The Napa County Agricultural Commissioner’s Office will continue its strategic release of parasitic Anagyrus wasps this month as part of a comprehensive effort to diminish Napa County’s vine mealybug population.
Rest assured: though “parasitic wasps” may sound like yet another frightening development out of 2020, the insects are the size of gnats and are harmless to humans, Weights & Measures Inspector Sommer Marie Woolley said. They do not sting or bite, and pose no apparent threat to any of Napa County’s other insect populations apart from the vine mealybugs.
Vine mealybugs are a known economic pest of grapevines, and were first detected in Napa County in the early 2000s, according to Woolley. The bugs damage both grapevine fruit and foliage, making grapes unmarketable, according to a press release from the Ag Commissioner’s Office.
Adult female Anagyrus wasps lay their eggs inside adult vine mealybugs, immobilizing and eventually destroying them so they cannot reproduce or spread.
“Vine mealybugs are a huge economic concern for growers, and they’re hard to find and kill because they hide under vine bark or under soil,” Woolley explained.
The Ag Commissioner’s Office is continually encouraging the county’s growers to use “a solid integrated pest management program” – essentially utilizing a diverse range of pest control methods. Anagyrus wasps are an important addition growers’ pest control, Woolley said, and they do not disrupt organic growing as many pesticides do.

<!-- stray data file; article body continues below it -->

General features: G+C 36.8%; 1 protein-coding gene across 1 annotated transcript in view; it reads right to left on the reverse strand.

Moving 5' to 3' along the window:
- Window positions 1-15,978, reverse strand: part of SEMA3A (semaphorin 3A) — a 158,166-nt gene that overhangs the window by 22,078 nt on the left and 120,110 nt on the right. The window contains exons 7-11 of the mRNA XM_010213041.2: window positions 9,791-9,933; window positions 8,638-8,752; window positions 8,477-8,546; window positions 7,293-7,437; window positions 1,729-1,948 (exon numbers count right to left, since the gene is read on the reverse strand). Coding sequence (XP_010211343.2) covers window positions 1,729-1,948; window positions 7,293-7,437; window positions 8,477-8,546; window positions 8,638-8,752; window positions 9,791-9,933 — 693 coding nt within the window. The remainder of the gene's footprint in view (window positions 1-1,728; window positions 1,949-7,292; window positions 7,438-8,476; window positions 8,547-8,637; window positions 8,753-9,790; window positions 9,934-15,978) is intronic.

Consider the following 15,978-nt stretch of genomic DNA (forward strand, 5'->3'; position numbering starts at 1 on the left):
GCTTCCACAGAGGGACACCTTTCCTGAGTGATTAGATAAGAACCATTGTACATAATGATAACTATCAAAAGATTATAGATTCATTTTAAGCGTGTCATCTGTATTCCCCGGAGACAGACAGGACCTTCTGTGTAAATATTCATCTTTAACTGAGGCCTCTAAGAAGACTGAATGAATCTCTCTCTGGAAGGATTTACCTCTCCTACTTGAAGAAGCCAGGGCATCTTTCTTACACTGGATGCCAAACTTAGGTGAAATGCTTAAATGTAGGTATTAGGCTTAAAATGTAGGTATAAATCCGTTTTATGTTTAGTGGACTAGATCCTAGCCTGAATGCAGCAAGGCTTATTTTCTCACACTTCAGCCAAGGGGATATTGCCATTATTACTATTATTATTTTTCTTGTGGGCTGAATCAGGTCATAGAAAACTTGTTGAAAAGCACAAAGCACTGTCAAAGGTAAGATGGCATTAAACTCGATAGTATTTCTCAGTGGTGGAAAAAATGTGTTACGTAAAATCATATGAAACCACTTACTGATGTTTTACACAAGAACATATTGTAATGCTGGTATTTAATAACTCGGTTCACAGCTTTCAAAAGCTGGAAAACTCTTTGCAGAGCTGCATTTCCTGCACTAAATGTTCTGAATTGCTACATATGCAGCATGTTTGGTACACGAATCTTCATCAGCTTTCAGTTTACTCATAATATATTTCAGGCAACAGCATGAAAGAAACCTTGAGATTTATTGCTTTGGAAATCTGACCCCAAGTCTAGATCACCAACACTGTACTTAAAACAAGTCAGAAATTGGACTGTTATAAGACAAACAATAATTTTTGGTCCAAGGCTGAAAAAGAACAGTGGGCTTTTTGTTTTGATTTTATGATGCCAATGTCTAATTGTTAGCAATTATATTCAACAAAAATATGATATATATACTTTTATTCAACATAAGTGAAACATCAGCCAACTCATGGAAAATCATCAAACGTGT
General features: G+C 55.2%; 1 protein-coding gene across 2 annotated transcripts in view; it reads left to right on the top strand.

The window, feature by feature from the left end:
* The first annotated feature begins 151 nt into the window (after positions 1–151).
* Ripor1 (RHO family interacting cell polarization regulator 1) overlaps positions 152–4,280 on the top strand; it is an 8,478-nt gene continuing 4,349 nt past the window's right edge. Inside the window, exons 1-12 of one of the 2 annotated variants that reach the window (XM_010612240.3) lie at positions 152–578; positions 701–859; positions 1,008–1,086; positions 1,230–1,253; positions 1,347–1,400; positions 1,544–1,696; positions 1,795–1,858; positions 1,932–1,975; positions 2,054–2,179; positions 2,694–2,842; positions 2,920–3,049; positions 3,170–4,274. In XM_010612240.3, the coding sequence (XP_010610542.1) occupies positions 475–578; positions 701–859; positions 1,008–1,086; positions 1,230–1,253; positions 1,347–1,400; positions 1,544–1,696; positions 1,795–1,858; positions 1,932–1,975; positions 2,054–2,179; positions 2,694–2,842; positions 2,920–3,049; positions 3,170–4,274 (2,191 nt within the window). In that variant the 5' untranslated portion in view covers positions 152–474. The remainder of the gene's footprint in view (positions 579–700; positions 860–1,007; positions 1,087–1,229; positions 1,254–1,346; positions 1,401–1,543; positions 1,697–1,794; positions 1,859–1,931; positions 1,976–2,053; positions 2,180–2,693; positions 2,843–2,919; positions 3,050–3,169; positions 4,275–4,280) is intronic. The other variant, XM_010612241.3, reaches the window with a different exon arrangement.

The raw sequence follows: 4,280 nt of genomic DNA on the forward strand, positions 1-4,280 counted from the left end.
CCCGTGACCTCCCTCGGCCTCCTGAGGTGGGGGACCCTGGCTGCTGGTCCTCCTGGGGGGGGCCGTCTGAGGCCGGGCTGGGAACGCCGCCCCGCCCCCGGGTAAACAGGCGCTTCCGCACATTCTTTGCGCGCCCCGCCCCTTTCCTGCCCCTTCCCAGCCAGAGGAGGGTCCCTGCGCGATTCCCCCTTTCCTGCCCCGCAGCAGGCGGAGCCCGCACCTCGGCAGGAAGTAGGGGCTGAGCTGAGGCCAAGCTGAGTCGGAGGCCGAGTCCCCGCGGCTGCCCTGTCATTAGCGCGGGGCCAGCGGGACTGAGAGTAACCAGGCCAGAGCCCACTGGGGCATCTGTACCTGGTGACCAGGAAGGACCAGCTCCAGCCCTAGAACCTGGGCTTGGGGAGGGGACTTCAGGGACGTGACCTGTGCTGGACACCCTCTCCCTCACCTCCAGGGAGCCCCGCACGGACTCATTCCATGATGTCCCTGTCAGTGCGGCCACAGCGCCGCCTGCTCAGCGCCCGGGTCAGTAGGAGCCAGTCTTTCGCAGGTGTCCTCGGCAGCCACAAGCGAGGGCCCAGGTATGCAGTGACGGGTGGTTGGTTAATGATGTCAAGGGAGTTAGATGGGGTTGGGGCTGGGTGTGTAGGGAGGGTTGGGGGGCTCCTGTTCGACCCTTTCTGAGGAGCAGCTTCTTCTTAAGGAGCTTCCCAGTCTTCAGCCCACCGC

The Ag Commissioner’s office has been using the wasps as part of its own pest management since 2012, Woolley said. The office releases the wasps, which it procures from different area insectaries, in May and July. It has released about 115,000 wasps and will release another 75,000 this month, according to Woolley, who noted growers are continually encouraged to make their own private purchases of the wasps.
Funding from the Winegrape Pest & Disease Control District makes it possible for the Ag Commissioner’s Office to release supplementary wasp populations. The concept of a pest district is distinct to Napa County, Woolley said: grape growers self-fund the program, whose principle purpose it is to maintain the health of the county’s grape crop.
Assessments paid by growers are based on land ownership, and the pest district’s supervisorial five-member board is appointed by the County Board of Supervisors.
Vine mealybugs can be found in virtually every part of Napa County, Woolley said, though the county has recorded “lower than historical” population numbers in the last few years. Adult mealybugs do not fly, Woolley added. They generally travel from vineyard to vineyard via shared equipment or similar vehicles. Growers and vineyard workers are encouraged to properly sanitize shared equipment to ensure reduced risk of the pest’s spread.
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